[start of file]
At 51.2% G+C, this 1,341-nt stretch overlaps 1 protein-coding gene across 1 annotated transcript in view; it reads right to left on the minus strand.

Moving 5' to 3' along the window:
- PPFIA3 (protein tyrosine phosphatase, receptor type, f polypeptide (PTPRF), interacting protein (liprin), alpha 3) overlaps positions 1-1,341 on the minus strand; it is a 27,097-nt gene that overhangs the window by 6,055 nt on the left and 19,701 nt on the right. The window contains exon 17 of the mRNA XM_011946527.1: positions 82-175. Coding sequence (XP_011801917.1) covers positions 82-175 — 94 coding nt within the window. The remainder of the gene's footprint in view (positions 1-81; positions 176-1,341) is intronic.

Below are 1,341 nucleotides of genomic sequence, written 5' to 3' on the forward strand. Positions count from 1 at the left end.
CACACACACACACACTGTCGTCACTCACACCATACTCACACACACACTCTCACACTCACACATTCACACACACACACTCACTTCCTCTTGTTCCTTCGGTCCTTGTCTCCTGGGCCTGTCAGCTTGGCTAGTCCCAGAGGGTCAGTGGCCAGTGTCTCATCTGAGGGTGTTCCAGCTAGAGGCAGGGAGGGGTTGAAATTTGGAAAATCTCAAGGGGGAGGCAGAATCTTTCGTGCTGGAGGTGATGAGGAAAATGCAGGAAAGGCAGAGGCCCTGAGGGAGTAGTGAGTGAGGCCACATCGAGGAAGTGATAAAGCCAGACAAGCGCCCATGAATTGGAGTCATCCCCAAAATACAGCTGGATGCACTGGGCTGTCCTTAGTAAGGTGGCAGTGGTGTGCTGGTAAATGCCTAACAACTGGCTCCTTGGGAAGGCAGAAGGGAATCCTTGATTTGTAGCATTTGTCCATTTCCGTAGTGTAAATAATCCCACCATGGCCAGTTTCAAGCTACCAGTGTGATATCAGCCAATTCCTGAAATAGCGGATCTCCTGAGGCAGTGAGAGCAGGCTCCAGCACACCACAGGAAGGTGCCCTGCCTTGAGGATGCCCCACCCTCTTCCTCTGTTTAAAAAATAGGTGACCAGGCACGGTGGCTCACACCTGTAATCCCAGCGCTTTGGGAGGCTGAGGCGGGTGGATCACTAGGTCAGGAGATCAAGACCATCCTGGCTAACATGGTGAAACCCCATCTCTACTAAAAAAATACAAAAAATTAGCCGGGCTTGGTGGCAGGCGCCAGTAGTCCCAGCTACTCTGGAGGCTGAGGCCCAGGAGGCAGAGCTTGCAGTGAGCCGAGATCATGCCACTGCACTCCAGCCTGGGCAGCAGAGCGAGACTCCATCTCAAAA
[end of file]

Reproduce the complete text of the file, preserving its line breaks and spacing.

At 51.2% G+C, this 1,341-nt stretch overlaps 1 protein-coding gene across 1 annotated transcript in view; it reads right to left on the minus strand.

Moving 5' to 3' along the window:
- PPFIA3 (protein tyrosine phosphatase, receptor type, f polypeptide (PTPRF), interacting protein (liprin), alpha 3) overlaps positions 1-1,341 on the minus strand; it is a 27,097-nt gene that overhangs the window by 6,055 nt on the left and 19,701 nt on the right. The window contains exon 17 of the mRNA XM_011946527.1: positions 82-175. Coding sequence (XP_011801917.1) covers positions 82-175 — 94 coding nt within the window. The remainder of the gene's footprint in view (positions 1-81; positions 176-1,341) is intronic.

Below are 1,341 nucleotides of genomic sequence, written 5' to 3' on the forward strand. Positions count from 1 at the left end.
CACACACACACACACTGTCGTCACTCACACCATACTCACACACACACTCTCACACTCACACATTCACACACACACACTCACTTCCTCTTGTTCCTTCGGTCCTTGTCTCCTGGGCCTGTCAGCTTGGCTAGTCCCAGAGGGTCAGTGGCCAGTGTCTCATCTGAGGGTGTTCCAGCTAGAGGCAGGGAGGGGTTGAAATTTGGAAAATCTCAAGGGGGAGGCAGAATCTTTCGTGCTGGAGGTGATGAGGAAAATGCAGGAAAGGCAGAGGCCCTGAGGGAGTAGTGAGTGAGGCCACATCGAGGAAGTGATAAAGCCAGACAAGCGCCCATGAATTGGAGTCATCCCCAAAATACAGCTGGATGCACTGGGCTGTCCTTAGTAAGGTGGCAGTGGTGTGCTGGTAAATGCCTAACAACTGGCTCCTTGGGAAGGCAGAAGGGAATCCTTGATTTGTAGCATTTGTCCATTTCCGTAGTGTAAATAATCCCACCATGGCCAGTTTCAAGCTACCAGTGTGATATCAGCCAATTCCTGAAATAGCGGATCTCCTGAGGCAGTGAGAGCAGGCTCCAGCACACCACAGGAAGGTGCCCTGCCTTGAGGATGCCCCACCCTCTTCCTCTGTTTAAAAAATAGGTGACCAGGCACGGTGGCTCACACCTGTAATCCCAGCGCTTTGGGAGGCTGAGGCGGGTGGATCACTAGGTCAGGAGATCAAGACCATCCTGGCTAACATGGTGAAACCCCATCTCTACTAAAAAAATACAAAAAATTAGCCGGGCTTGGTGGCAGGCGCCAGTAGTCCCAGCTACTCTGGAGGCTGAGGCCCAGGAGGCAGAGCTTGCAGTGAGCCGAGATCATGCCACTGCACTCCAGCCTGGGCAGCAGAGCGAGACTCCATCTCAAAA